Valid excuse for infidelity?

Frankly, I think leaving as soon as possible is the only answer. And I say this from experience. My marriage dragged on for about 12 years too long, and it probably would have benefited everyone if I just left instead of hanging around for the kids’ sake.

But it’s an extremely difficult decision, which is why I didn’t leave. Living day to day knowing that there’s undoubtedly a better life out there eats away at you.

Staying together “for the kids” isn’t doing the kids any favors. At best, it’s setting them up for a colossal disappointment when the fiction of your happy marriage falls apart later in their lives, and at worst it’s exposing them to a needlessly toxic atmosphere at home. Presumably the former, in your case, since you say you still love him very much.

Hell, no, it’s not an excuse. He is, I assume, a grown adult. He did this himself. Nobody forced him to.

It may very well be a reason, though. Your OP asks about both, but they’re not the same thing.

For me, the big question would be which one he considers it to be. Is his attitude ‘My daddy was mean to me, so I couldn’t help having affairs and lying to you’? Or is it ‘I’ve figured out why I chose to do these awful things, so now I can work on fixing my problems so I won’t do them again’?

Because if it’s the first, the problem goes way deeper than the affair: he’s refusing to take any responsibility for his own actions, and there’s no way to build a marriage on that. If it’s the second, though, and he genuinely is working on fixing the damage that was done, then it’s a whole different thing.

Yeah, it sounds like he’s doing exactly as his father did. He is hurting you & the kids by association even if they don’t see the fights, they feel the effect it has on you both the same. It sounds like he’s completely unrepentant & will do it over & over until he’s destroyed you & the kids or himself in the process.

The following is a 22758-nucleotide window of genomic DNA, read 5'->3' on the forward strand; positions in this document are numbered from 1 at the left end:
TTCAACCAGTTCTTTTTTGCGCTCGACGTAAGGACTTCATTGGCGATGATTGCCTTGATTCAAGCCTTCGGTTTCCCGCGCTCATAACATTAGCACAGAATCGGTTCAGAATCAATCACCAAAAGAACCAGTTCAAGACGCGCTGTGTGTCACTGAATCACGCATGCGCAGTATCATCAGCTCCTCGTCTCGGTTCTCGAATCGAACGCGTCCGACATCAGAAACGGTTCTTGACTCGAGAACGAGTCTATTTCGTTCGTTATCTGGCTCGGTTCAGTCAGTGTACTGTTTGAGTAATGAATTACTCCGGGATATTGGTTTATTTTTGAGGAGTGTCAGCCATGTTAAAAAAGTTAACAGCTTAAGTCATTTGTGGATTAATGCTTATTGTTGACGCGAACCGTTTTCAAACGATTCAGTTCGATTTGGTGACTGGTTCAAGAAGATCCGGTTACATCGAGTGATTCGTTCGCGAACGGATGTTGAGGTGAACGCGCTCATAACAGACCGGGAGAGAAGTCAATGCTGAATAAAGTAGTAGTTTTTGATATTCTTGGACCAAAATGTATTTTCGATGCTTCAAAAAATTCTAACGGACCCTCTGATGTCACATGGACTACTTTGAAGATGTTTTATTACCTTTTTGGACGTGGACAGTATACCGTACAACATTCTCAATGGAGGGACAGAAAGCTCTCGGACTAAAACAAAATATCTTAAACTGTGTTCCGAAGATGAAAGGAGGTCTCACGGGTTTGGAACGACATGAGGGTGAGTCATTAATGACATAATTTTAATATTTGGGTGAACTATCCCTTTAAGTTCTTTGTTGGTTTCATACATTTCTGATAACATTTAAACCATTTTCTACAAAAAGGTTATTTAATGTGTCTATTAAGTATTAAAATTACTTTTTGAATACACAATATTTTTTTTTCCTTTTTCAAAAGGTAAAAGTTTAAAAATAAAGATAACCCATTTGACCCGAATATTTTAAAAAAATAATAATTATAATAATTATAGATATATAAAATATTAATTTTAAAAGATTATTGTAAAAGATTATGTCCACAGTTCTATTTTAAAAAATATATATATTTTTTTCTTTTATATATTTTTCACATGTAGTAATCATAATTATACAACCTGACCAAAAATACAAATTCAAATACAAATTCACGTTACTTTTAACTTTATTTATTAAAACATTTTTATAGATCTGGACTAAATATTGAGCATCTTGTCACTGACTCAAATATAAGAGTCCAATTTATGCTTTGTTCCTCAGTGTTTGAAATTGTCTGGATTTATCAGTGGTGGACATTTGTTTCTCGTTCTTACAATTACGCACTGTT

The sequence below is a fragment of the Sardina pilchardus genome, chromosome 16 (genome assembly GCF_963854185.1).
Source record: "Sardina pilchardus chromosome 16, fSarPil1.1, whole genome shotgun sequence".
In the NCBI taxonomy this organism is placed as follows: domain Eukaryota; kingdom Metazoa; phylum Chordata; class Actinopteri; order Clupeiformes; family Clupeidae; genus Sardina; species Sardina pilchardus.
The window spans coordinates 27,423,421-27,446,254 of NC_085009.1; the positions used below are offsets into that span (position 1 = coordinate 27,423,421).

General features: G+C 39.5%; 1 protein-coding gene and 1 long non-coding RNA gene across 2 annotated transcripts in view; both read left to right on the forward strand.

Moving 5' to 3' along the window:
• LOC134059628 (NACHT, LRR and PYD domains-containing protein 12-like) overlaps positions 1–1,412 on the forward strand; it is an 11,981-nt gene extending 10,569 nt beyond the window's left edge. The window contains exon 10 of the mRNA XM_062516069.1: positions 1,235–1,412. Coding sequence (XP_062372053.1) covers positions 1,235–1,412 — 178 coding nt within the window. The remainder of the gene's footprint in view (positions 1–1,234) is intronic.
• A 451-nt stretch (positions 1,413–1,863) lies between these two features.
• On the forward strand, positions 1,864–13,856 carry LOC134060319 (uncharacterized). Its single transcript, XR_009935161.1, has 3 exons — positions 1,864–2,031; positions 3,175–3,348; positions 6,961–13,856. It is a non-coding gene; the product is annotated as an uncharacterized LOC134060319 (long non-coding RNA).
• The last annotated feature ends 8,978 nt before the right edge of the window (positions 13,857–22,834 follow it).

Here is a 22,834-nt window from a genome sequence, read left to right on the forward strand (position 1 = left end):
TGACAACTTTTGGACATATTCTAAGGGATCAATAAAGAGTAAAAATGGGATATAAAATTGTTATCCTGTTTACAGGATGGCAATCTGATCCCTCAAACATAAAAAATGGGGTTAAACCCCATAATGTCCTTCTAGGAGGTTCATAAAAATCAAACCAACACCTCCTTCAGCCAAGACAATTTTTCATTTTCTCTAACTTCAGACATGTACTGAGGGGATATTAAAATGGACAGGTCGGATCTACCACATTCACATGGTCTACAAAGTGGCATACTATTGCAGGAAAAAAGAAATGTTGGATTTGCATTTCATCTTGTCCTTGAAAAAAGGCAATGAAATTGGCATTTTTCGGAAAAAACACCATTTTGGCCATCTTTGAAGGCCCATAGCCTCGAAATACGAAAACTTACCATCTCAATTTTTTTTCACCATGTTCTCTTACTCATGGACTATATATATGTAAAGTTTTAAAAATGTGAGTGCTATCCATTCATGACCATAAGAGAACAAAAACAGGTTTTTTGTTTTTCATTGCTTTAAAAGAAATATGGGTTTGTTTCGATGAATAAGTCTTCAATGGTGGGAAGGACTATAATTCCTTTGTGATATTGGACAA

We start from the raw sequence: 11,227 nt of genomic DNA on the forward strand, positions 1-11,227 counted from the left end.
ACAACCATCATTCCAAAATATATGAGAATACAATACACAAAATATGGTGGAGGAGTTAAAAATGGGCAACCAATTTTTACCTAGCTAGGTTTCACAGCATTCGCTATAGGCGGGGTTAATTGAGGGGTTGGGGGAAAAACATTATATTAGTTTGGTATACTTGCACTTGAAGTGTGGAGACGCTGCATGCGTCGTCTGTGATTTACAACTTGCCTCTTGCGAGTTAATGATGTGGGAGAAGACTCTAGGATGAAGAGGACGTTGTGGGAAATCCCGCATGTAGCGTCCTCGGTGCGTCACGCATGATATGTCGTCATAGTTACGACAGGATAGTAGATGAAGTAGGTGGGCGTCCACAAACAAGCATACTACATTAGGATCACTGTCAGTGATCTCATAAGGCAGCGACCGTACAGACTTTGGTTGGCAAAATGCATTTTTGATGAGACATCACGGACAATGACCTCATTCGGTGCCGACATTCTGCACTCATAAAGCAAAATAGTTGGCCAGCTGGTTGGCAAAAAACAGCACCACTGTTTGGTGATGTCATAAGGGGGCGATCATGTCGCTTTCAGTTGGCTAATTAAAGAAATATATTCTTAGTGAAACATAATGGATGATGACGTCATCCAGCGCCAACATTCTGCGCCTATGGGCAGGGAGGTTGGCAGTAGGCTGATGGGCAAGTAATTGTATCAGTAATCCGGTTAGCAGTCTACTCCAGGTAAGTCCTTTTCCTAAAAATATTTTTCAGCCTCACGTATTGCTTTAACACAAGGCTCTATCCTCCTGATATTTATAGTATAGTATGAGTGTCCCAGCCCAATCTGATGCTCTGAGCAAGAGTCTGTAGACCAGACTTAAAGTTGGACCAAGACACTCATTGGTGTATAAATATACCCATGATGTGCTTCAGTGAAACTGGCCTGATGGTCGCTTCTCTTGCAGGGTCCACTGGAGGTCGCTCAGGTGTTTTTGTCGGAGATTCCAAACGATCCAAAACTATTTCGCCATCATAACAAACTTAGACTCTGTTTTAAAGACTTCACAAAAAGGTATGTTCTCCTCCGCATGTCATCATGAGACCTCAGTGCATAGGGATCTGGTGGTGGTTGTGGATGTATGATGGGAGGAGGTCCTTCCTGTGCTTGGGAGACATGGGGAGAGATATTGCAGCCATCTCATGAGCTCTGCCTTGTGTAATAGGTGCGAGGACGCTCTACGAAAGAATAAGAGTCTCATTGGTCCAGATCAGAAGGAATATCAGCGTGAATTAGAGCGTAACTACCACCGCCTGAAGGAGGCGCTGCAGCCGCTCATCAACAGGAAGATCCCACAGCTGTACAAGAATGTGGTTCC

What he’s looking for in other women is yet another gullible person he can use for his own pleasure with little thought to how much damage it does to those around him that he supposedly he loves. This to me is the worst kind of person who cavalierly uses others & betrays the relationships & well-being of those closest to him - deliberately. He keeps getting away with it because you let him. Stop it! Hold him accountable & let him know that he has become his father & you won’t tolerate his behavior like his mother did. I hope you have a great support system, because you will need it. If you have any regular sex with this guy after all his crap, go get yourself checked out too.

(All this is the same circus my own mom went through for years & the resentment kept building up & she started taking it out on us kids.)

If someone has promised sexual exclusivity and then doesn’t abide by that promise, I think it is a mistake to assume that you can count on sexual exclusivity at any future point. That may or may not be a dealbreaker for you in and of itself. You COULD tell him you will not accept from him any promises that a state of sexual exclusivity exists — that you will ASSUME that he is having relations with other people and will behave accordingly.